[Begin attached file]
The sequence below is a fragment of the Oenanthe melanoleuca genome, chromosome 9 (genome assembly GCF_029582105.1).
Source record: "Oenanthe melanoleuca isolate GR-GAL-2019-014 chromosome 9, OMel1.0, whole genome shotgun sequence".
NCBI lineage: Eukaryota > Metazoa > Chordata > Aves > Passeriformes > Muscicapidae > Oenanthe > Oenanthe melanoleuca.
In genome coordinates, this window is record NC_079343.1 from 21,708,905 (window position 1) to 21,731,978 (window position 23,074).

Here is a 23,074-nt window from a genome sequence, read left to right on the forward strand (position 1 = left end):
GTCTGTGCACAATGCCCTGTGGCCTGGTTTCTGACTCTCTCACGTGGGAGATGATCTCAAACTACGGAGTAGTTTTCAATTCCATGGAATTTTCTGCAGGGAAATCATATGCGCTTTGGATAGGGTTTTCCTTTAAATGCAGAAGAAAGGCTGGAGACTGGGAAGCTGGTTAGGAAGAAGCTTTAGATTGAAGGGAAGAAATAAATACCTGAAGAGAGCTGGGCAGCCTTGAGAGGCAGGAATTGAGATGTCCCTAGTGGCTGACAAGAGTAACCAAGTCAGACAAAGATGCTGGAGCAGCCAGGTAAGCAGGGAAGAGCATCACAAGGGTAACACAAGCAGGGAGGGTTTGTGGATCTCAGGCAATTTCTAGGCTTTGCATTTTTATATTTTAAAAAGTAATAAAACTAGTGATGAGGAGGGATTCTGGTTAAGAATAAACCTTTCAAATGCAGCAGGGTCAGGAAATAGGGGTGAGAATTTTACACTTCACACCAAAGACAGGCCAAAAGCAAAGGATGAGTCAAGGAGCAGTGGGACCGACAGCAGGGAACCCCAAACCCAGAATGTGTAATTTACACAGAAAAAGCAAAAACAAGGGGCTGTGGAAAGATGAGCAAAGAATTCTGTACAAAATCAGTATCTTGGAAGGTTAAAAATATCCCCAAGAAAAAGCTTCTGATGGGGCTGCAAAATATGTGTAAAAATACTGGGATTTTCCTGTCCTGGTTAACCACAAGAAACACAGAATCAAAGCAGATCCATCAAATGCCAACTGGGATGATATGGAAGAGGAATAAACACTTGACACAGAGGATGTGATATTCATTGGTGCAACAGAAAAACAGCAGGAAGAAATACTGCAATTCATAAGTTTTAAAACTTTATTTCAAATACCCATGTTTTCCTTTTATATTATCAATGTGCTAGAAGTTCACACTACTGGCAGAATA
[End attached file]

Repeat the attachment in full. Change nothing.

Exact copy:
The sequence below is a fragment of the Oenanthe melanoleuca genome, chromosome 9 (genome assembly GCF_029582105.1).
Source record: "Oenanthe melanoleuca isolate GR-GAL-2019-014 chromosome 9, OMel1.0, whole genome shotgun sequence".
NCBI lineage: Eukaryota > Metazoa > Chordata > Aves > Passeriformes > Muscicapidae > Oenanthe > Oenanthe melanoleuca.
In genome coordinates, this window is record NC_079343.1 from 21,708,905 (window position 1) to 21,731,978 (window position 23,074).

Here is a 23,074-nt window from a genome sequence, read left to right on the forward strand (position 1 = left end):
GTCTGTGCACAATGCCCTGTGGCCTGGTTTCTGACTCTCTCACGTGGGAGATGATCTCAAACTACGGAGTAGTTTTCAATTCCATGGAATTTTCTGCAGGGAAATCATATGCGCTTTGGATAGGGTTTTCCTTTAAATGCAGAAGAAAGGCTGGAGACTGGGAAGCTGGTTAGGAAGAAGCTTTAGATTGAAGGGAAGAAATAAATACCTGAAGAGAGCTGGGCAGCCTTGAGAGGCAGGAATTGAGATGTCCCTAGTGGCTGACAAGAGTAACCAAGTCAGACAAAGATGCTGGAGCAGCCAGGTAAGCAGGGAAGAGCATCACAAGGGTAACACAAGCAGGGAGGGTTTGTGGATCTCAGGCAATTTCTAGGCTTTGCATTTTTATATTTTAAAAAGTAATAAAACTAGTGATGAGGAGGGATTCTGGTTAAGAATAAACCTTTCAAATGCAGCAGGGTCAGGAAATAGGGGTGAGAATTTTACACTTCACACCAAAGACAGGCCAAAAGCAAAGGATGAGTCAAGGAGCAGTGGGACCGACAGCAGGGAACCCCAAACCCAGAATGTGTAATTTACACAGAAAAAGCAAAAACAAGGGGCTGTGGAAAGATGAGCAAAGAATTCTGTACAAAATCAGTATCTTGGAAGGTTAAAAATATCCCCAAGAAAAAGCTTCTGATGGGGCTGCAAAATATGTGTAAAAATACTGGGATTTTCCTGTCCTGGTTAACCACAAGAAACACAGAATCAAAGCAGATCCATCAAATGCCAACTGGGATGATATGGAAGAGGAATAAACACTTGACACAGAGGATGTGATATTCATTGGTGCAACAGAAAAACAGCAGGAAGAAATACTGCAATTCATAAGTTTTAAAACTTTATTTCAAATACCCATGTTTTCCTTTTATATTATCAATGTGCTAGAAGTTCACACTACTGGCAGAATA